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Friday, November 6, 2009

Election tidbit roundup

Some random observations:

  • Write-in candidate Dr. Tiffany Brown got in the neighborhood of 60 votes city-wide. That's about one vote for each time the line "Vote for Tiffany Brown" was used in her catchy campaign rap song.
  • At the end of September, mayoral front-runner Mary Norwood had a huge campaign warchest. But over the past month, she burned through more than $600,000, spending more than Kasim Reed ($274,000) and Lisa Borders ($300,000) put together. As of Oct. 25, Norwood and Reed each had about $166,000 in cash on hand (although Reed had loaned his campaign about $100,000 of that amount).
  • There's special irony in the strong showing by City Hall kook Dave "Scrubs" Walker in the Council president's race. By taking 9 percent of the vote, Walker helped Clair Muller squeak into a runoff with Ceasar Mitchell. Yet one of Muller's campaign promises has been to bring more decorum to Council meetings and put an end to disruptions by scruffy, obnoxious guys who shout random insults at city department heads. Hmm, now who could she have been talking about?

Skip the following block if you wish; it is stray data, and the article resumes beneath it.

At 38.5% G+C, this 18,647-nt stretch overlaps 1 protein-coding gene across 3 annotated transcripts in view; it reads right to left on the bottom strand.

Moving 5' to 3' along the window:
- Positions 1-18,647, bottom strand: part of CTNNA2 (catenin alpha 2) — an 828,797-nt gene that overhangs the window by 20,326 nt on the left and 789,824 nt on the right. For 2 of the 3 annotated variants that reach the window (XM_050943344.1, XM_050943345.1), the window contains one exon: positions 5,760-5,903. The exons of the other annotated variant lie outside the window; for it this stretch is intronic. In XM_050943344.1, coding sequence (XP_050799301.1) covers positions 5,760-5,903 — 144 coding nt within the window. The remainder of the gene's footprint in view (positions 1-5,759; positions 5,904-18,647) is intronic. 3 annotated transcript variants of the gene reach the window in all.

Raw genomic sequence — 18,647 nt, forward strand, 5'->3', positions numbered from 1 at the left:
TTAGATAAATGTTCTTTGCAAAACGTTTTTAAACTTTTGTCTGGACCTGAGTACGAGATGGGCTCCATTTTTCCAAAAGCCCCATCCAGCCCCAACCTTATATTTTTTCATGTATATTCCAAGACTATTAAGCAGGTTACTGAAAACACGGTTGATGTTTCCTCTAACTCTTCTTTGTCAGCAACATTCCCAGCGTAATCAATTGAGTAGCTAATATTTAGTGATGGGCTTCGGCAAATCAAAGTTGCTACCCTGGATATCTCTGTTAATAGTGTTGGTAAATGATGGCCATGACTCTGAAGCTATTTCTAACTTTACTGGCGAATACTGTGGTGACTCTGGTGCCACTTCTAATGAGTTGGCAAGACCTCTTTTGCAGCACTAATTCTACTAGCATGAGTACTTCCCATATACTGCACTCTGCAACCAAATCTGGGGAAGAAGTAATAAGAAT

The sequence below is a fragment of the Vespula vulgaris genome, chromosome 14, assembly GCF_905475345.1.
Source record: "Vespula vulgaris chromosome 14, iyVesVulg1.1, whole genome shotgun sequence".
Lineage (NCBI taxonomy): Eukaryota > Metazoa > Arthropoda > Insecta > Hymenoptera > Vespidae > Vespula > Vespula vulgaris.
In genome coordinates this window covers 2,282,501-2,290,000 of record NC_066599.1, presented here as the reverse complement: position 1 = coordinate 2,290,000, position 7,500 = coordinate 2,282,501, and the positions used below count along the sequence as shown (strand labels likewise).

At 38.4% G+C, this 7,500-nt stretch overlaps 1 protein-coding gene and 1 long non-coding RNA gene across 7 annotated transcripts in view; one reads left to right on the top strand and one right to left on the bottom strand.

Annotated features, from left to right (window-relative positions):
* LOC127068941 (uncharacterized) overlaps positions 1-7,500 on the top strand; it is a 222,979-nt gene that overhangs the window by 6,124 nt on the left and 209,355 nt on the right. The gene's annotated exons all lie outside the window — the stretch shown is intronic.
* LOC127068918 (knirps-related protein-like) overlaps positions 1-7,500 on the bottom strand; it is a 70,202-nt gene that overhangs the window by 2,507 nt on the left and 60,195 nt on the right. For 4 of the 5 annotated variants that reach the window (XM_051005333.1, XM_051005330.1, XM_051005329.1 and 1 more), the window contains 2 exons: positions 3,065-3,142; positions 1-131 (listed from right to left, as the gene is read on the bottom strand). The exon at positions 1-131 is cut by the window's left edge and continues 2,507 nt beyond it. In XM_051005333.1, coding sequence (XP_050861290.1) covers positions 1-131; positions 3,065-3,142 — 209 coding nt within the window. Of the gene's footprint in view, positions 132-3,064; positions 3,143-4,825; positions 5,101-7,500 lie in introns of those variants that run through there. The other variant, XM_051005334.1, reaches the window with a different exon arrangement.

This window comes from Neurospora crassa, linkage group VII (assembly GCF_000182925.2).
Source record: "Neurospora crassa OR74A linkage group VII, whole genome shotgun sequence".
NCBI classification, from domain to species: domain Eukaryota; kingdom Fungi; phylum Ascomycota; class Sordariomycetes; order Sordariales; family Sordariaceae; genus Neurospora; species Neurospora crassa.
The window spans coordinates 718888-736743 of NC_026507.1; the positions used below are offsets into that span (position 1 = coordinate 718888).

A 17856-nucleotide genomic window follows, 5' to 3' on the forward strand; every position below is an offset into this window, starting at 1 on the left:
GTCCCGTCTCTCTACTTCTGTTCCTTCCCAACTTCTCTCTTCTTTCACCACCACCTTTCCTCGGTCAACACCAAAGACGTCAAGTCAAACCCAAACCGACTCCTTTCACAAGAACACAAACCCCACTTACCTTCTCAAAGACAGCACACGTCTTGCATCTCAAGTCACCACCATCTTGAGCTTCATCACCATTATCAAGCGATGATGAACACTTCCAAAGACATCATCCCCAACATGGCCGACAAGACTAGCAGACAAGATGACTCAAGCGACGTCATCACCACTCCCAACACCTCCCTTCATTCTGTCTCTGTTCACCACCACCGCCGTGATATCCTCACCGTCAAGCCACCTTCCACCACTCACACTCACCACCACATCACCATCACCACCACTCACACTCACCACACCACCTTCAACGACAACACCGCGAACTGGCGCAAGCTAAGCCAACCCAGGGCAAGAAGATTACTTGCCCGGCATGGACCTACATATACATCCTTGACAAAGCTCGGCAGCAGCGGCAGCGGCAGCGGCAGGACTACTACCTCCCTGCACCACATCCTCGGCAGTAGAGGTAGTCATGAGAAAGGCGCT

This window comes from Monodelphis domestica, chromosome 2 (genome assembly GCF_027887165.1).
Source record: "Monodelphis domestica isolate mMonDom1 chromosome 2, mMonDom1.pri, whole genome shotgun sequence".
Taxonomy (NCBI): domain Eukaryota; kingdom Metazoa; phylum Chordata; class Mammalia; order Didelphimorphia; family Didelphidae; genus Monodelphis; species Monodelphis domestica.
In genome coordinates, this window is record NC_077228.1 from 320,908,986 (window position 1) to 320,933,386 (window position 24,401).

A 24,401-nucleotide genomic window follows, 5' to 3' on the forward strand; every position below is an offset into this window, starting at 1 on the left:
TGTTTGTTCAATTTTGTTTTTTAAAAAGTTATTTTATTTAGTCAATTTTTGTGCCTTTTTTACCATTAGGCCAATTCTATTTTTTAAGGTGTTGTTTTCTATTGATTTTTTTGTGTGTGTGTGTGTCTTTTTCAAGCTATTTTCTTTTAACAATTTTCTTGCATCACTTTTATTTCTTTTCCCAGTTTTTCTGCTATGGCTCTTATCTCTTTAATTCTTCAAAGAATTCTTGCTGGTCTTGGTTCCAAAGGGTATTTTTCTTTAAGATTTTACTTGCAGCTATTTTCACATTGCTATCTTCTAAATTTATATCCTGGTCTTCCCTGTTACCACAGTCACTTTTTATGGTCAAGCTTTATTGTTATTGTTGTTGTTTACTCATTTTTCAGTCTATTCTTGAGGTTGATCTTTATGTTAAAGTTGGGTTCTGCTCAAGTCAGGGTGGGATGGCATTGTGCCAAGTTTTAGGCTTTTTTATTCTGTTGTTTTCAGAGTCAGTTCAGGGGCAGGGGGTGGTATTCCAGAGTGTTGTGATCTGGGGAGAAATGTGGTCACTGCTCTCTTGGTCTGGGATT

• Need proof of the power of incumbency? Look no farther than Councilman Lamar Willis, who won a fairly close race for re-election against former assistant city attorney Shelitha Robertson despite having a wide array of ethics issues. Willis was recently fined $25,000 for running an illegal charity and has had his wages garnished to repay nearly $50,000 in delinquent back taxes. I can't remember the last Council incumbent who lost a re-election bid. Oh, wait, it was Sherry Dorsey, whose husband, DeKalb Sheriff Sidney Dorsey, was then Georgia's most notorious murder suspect! I guess that's what it takes.
  • I've heard surprise that Steve Brodie couldn't manage better than a weak fourth-place finish in the six-person District 6 Council race, considering he'd come within five votes of beating incumbent Anne Fauver four years earlier. But, as a local political operative told me, folks had supported Brodie when the only alternative was the wildly unpopular Fauver. This time, however, when there were other, more appealing candidates, Brodie quickly became an also-ran.

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